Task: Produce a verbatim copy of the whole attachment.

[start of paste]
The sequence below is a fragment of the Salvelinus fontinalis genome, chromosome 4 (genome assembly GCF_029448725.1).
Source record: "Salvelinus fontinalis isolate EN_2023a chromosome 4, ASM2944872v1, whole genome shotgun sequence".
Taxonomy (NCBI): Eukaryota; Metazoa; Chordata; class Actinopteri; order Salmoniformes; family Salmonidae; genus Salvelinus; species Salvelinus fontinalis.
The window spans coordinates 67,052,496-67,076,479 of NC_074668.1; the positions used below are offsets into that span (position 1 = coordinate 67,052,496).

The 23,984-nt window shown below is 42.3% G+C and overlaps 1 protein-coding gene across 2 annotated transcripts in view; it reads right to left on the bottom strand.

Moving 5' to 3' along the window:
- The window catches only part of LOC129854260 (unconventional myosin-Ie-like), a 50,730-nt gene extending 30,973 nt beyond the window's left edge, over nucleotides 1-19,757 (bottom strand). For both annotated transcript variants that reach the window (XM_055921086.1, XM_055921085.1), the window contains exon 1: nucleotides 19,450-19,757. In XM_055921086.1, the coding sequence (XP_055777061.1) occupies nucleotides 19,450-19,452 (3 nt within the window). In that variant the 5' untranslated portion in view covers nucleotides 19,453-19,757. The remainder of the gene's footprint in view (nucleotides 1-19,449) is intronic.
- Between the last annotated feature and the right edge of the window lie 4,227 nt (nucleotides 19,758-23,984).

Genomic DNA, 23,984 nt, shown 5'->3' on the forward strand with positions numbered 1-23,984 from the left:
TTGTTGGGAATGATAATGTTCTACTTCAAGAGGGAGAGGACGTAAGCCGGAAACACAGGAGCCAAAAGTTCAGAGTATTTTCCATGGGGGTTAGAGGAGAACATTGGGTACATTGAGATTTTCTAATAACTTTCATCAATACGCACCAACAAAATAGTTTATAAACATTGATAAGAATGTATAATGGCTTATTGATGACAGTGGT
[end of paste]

The sequence below is a fragment of the Salvelinus fontinalis genome, chromosome 4 (genome assembly GCF_029448725.1).
Source record: "Salvelinus fontinalis isolate EN_2023a chromosome 4, ASM2944872v1, whole genome shotgun sequence".
Taxonomy (NCBI): Eukaryota; Metazoa; Chordata; class Actinopteri; order Salmoniformes; family Salmonidae; genus Salvelinus; species Salvelinus fontinalis.
The window spans coordinates 67,052,496-67,076,479 of NC_074668.1; the positions used below are offsets into that span (position 1 = coordinate 67,052,496).

The 23,984-nt window shown below is 42.3% G+C and overlaps 1 protein-coding gene across 2 annotated transcripts in view; it reads right to left on the bottom strand.

Moving 5' to 3' along the window:
- The window catches only part of LOC129854260 (unconventional myosin-Ie-like), a 50,730-nt gene extending 30,973 nt beyond the window's left edge, over nucleotides 1-19,757 (bottom strand). For both annotated transcript variants that reach the window (XM_055921086.1, XM_055921085.1), the window contains exon 1: nucleotides 19,450-19,757. In XM_055921086.1, the coding sequence (XP_055777061.1) occupies nucleotides 19,450-19,452 (3 nt within the window). In that variant the 5' untranslated portion in view covers nucleotides 19,453-19,757. The remainder of the gene's footprint in view (nucleotides 1-19,449) is intronic.
- Between the last annotated feature and the right edge of the window lie 4,227 nt (nucleotides 19,758-23,984).

Genomic DNA, 23,984 nt, shown 5'->3' on the forward strand with positions numbered 1-23,984 from the left:
TTGTTGGGAATGATAATGTTCTACTTCAAGAGGGAGAGGACGTAAGCCGGAAACACAGGAGCCAAAAGTTCAGAGTATTTTCCATGGGGGTTAGAGGAGAACATTGGGTACATTGAGATTTTCTAATAACTTTCATCAATACGCACCAACAAAATAGTTTATAAACATTGATAAGAATGTATAATGGCTTATTGATGACAGTGGT